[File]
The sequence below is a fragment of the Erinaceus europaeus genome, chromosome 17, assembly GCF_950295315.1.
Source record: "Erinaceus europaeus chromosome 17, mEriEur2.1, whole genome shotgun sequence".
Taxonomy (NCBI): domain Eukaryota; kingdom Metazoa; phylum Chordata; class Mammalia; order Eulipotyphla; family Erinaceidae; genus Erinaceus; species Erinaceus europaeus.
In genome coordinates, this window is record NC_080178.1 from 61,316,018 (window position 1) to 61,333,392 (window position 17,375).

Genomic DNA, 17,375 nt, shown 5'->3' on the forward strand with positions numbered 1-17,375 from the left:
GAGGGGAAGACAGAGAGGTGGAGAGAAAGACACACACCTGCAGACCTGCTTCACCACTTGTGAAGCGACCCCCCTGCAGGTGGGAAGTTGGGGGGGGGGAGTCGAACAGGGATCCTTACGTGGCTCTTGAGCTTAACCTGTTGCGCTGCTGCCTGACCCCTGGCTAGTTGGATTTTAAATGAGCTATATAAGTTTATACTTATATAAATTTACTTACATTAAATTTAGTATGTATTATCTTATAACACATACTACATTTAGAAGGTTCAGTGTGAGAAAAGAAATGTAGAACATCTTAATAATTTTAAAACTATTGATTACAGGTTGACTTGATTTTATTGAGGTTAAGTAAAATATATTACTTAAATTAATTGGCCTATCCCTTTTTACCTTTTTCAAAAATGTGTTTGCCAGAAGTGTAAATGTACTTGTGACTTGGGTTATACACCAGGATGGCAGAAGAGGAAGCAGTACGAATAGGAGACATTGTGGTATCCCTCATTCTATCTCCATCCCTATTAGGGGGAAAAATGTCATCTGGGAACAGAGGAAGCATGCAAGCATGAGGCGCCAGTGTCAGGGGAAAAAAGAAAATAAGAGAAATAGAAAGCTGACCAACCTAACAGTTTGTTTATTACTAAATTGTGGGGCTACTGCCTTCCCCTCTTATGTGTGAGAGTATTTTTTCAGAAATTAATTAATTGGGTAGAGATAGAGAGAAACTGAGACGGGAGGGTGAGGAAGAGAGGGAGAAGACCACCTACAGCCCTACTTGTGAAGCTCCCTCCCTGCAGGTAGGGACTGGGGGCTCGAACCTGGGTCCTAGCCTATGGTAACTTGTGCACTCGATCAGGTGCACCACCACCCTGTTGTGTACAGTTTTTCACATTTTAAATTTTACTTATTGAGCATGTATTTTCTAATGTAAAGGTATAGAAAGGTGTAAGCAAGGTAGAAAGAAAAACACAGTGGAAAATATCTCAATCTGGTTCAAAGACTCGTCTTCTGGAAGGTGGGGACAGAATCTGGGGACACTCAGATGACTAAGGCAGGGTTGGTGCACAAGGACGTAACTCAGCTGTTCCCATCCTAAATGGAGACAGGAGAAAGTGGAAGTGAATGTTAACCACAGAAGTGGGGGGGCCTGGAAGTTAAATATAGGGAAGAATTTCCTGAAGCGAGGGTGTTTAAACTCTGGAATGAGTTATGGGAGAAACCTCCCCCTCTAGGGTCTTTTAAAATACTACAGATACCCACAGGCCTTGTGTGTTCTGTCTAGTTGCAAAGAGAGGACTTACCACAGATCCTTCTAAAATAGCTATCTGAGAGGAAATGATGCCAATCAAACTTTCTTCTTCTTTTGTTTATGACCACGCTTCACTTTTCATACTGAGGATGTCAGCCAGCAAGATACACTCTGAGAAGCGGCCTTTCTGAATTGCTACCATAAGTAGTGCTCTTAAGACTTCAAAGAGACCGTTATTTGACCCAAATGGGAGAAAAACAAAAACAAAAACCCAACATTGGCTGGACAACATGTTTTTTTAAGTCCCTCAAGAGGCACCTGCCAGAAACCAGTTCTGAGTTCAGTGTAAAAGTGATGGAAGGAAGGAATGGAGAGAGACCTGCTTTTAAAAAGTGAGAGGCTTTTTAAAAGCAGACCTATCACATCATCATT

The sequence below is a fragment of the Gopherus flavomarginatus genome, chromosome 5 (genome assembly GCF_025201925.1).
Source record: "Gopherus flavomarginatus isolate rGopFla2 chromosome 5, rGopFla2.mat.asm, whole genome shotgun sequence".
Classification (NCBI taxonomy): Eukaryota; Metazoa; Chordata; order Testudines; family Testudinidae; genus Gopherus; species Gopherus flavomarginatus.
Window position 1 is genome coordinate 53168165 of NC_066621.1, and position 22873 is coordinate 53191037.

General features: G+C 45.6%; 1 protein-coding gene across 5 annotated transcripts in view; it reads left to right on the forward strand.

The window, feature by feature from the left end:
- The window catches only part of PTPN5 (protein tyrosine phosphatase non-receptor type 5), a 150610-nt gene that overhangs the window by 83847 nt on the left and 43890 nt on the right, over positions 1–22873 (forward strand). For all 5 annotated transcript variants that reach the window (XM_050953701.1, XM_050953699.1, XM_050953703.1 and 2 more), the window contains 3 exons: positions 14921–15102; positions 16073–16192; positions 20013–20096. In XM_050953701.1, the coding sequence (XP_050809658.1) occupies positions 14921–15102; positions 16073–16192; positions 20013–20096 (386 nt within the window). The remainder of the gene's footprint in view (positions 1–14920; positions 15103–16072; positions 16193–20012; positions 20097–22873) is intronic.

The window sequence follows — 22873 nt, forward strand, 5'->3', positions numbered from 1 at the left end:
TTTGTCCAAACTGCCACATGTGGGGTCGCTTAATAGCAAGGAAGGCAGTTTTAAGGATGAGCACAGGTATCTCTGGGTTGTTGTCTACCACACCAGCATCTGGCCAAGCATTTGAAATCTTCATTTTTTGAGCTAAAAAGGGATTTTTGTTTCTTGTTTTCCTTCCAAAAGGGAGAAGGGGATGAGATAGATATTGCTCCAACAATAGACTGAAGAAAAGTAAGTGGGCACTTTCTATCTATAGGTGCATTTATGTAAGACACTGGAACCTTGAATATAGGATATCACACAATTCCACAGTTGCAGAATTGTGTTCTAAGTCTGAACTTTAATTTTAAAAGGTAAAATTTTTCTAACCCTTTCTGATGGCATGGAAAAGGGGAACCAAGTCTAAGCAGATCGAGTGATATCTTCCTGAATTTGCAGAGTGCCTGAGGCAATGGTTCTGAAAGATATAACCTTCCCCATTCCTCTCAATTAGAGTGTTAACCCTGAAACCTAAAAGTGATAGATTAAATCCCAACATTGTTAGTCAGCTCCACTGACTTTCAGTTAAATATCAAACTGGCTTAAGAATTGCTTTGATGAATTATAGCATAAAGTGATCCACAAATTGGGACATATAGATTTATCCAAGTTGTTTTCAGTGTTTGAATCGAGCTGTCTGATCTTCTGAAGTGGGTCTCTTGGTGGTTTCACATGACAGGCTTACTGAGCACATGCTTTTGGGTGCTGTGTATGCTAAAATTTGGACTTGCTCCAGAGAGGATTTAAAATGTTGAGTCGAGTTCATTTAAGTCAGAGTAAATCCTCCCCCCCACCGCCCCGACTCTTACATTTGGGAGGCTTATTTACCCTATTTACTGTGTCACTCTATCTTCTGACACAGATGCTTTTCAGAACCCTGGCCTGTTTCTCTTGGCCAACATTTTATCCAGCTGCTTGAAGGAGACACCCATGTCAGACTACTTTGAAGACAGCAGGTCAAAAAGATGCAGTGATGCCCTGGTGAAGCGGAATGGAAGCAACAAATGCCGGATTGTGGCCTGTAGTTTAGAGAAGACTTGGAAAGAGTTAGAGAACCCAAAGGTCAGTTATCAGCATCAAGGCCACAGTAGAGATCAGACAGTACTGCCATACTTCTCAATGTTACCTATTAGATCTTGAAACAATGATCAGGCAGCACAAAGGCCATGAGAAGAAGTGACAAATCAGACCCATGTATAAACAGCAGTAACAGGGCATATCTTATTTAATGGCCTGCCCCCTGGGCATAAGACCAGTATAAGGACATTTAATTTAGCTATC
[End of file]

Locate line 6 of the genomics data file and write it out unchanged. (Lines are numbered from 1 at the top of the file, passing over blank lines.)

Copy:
GAGGGGAAGACAGAGAGGTGGAGAGAAAGACACACACCTGCAGACCTGCTTCACCACTTGTGAAGCGACCCCCCTGCAGGTGGGAAGTTGGGGGGGGGGAGTCGAACAGGGATCCTTACGTGGCTCTTGAGCTTAACCTGTTGCGCTGCTGCCTGACCCCTGGCTAGTTGGATTTTAAATGAGCTATATAAGTTTATACTTATATAAATTTACTTACATTAAATTTAGTATGTATTATCTTATAACACATACTACATTTAGAAGGTTCAGTGTGAGAAAAGAAATGTAGAACATCTTAATAATTTTAAAACTATTGATTACAGGTTGACTTGATTTTATTGAGGTTAAGTAAAATATATTACTTAAATTAATTGGCCTATCCCTTTTTACCTTTTTCAAAAATGTGTTTGCCAGAAGTGTAAATGTACTTGTGACTTGGGTTATACACCAGGATGGCAGAAGAGGAAGCAGTACGAATAGGAGACATTGTGGTATCCCTCATTCTATCTCCATCCCTATTAGGGGGAAAAATGTCATCTGGGAACAGAGGAAGCATGCAAGCATGAGGCGCCAGTGTCAGGGGAAAAAAGAAAATAAGAGAAATAGAAAGCTGACCAACCTAACAGTTTGTTTATTACTAAATTGTGGGGCTACTGCCTTCCCCTCTTATGTGTGAGAGTATTTTTTCAGAAATTAATTAATTGGGTAGAGATAGAGAGAAACTGAGACGGGAGGGTGAGGAAGAGAGGGAGAAGACCACCTACAGCCCTACTTGTGAAGCTCCCTCCCTGCAGGTAGGGACTGGGGGCTCGAACCTGGGTCCTAGCCTATGGTAACTTGTGCACTCGATCAGGTGCACCACCACCCTGTTGTGTACAGTTTTTCACATTTTAAATTTTACTTATTGAGCATGTATTTTCTAATGTAAAGGTATAGAAAGGTGTAAGCAAGGTAGAAAGAAAAACACAGTGGAAAATATCTCAATCTGGTTCAAAGACTCGTCTTCTGGAAGGTGGGGACAGAATCTGGGGACACTCAGATGACTAAGGCAGGGTTGGTGCACAAGGACGTAACTCAGCTGTTCCCATCCTAAATGGAGACAGGAGAAAGTGGAAGTGAATGTTAACCACAGAAGTGGGGGGGCCTGGAAGTTAAATATAGGGAAGAATTTCCTGAAGCGAGGGTGTTTAAACTCTGGAATGAGTTATGGGAGAAACCTCCCCCTCTAGGGTCTTTTAAAATACTACAGATACCCACAGGCCTTGTGTGTTCTGTCTAGTTGCAAAGAGAGGACTTACCACAGATCCTTCTAAAATAGCTATCTGAGAGGAAATGATGCCAATCAAACTTTCTTCTTCTTTTGTTTATGACCACGCTTCACTTTTCATACTGAGGATGTCAGCCAGCAAGATACACTCTGAGAAGCGGCCTTTCTGAATTGCTACCATAAGTAGTGCTCTTAAGACTTCAAAGAGACCGTTATTTGACCCAAATGGGAGAAAAACAAAAACAAAAACCCAACATTGGCTGGACAACATGTTTTTTTAAGTCCCTCAAGAGGCACCTGCCAGAAACCAGTTCTGAGTTCAGTGTAAAAGTGATGGAAGGAAGGAATGGAGAGAGACCTGCTTTTAAAAAGTGAGAGGCTTTTTAAAAGCAGACCTATCACATCATCATT